China’s appetite for instant noodles flourished from the 1990s to 2013, with the market dominated by brands such as Master Kang (produced by Ting Hsin), Uni-President and Nissin at the national level, and by Baixiang, Jinmailang and Hua Long at the regional level (Figure 1).

Source: Frost & Sulivan

According to the World Instant Noodles Association, sales in China grew at a double-digit rate annually between 1992 and 2010. This peaked in 2013, surpassing 46.2 billion packets – equivalent to 1,465 packets being opened every second. However, sales then fell for three consecutive years. In 2016, 38.5 billion packets were sold, a drop of 17% compared to 2013 (Figure 2).

Source: World Instant Noodles Association

Given that the Chinese economy has been robust and that the population has continued to grow, what has contributed to the fall in instant noodles sales? Four factors, all linked to the rising quality of life, provide some answers.

Reverse migration of workers
In China, migrant workers responding to the rural-urban pull have been among the biggest buyers of instant noodles. Rapid economic growth was first registered in the major coastal cities in the mid-1990s, and gradually expanded into the interior. Workers from rural areas rushed into these cities to find work. While the absolute numbers still go up each year, the growth rate has slowed tremendously since 2010 (Figure 3).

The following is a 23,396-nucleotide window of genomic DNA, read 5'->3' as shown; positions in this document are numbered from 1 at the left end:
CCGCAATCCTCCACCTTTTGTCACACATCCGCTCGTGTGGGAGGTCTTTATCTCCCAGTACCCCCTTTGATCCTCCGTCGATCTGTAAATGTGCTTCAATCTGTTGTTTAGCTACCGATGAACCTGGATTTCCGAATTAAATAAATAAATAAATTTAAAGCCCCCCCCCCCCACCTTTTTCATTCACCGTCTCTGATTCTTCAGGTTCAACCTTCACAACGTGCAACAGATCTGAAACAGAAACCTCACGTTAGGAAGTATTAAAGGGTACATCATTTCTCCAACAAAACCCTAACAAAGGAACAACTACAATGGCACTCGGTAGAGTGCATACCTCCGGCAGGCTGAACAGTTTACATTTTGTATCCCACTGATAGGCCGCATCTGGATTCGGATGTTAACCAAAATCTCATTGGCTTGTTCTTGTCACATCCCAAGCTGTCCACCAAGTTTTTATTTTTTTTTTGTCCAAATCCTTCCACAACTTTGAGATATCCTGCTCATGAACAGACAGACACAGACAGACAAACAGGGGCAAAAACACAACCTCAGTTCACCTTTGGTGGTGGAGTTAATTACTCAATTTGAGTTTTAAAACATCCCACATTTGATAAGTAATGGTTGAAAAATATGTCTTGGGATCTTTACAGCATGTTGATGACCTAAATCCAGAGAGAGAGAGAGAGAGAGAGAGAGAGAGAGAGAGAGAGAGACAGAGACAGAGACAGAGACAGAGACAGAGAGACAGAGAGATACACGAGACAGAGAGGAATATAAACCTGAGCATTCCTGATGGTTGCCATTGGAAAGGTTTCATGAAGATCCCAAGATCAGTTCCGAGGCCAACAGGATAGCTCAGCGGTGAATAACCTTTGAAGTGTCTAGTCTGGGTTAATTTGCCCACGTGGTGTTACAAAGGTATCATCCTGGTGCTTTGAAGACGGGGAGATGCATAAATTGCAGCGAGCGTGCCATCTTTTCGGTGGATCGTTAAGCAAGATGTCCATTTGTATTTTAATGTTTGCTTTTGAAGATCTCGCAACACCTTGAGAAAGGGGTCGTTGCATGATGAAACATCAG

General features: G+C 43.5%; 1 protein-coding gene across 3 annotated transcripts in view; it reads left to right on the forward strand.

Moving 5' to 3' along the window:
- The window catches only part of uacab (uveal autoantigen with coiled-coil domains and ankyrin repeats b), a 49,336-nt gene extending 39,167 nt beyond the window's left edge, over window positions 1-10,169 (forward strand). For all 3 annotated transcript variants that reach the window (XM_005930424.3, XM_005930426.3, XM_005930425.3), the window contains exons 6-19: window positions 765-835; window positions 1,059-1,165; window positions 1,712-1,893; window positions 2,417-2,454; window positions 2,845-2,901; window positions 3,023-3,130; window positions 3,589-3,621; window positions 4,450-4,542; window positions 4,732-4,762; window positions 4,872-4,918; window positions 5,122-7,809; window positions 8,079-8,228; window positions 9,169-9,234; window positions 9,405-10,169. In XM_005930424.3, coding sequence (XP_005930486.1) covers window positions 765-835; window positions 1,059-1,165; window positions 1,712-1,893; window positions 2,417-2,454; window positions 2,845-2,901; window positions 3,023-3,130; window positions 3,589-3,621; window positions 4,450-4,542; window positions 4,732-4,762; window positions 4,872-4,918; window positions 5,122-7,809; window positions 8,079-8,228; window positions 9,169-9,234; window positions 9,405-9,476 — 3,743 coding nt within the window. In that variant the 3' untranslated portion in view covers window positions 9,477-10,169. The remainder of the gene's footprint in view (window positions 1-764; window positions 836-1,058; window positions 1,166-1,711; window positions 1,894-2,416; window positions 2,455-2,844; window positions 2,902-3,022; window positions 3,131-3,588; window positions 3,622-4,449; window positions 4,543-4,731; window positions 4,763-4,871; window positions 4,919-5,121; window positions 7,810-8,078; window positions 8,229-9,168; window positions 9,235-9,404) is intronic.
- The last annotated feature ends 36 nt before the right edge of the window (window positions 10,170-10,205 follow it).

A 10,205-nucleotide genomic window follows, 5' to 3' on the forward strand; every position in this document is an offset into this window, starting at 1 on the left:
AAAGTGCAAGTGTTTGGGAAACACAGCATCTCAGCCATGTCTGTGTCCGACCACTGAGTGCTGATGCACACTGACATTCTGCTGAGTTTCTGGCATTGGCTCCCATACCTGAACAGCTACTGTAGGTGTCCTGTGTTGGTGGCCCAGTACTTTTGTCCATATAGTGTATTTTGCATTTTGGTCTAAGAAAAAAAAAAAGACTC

Source: National Bureau of Statistics, China

This growth rate covers workers who moved to cities other than their hometowns. If examined by region, the number of rural Chinese who opted for jobs in coastal or first-tier cities rose only up to 2014. In 2015, the migrant population decreased for the first time in about 30 years. The following year, 1.7 million fewer migrant workers arrived in these cities than in 2015.

In recent years, economic growth in China’s interior regions has been luring back migrant workers from the coastal cities. Now job opportunities have come up in areas closer to their hometowns. Apart from earning higher wages, the workers have benefitted from the lower cost of living and additional savings. With the skills and capital acquired in cities, many migrant workers have started their own businesses in their hometowns.

Those in second- or third-tier cities now utilise their higher disposable income for better-quality meals. This has affected the sale of instant noodles, which used to be the main food option for those who could not afford the cost of meals in metropolitan areas.


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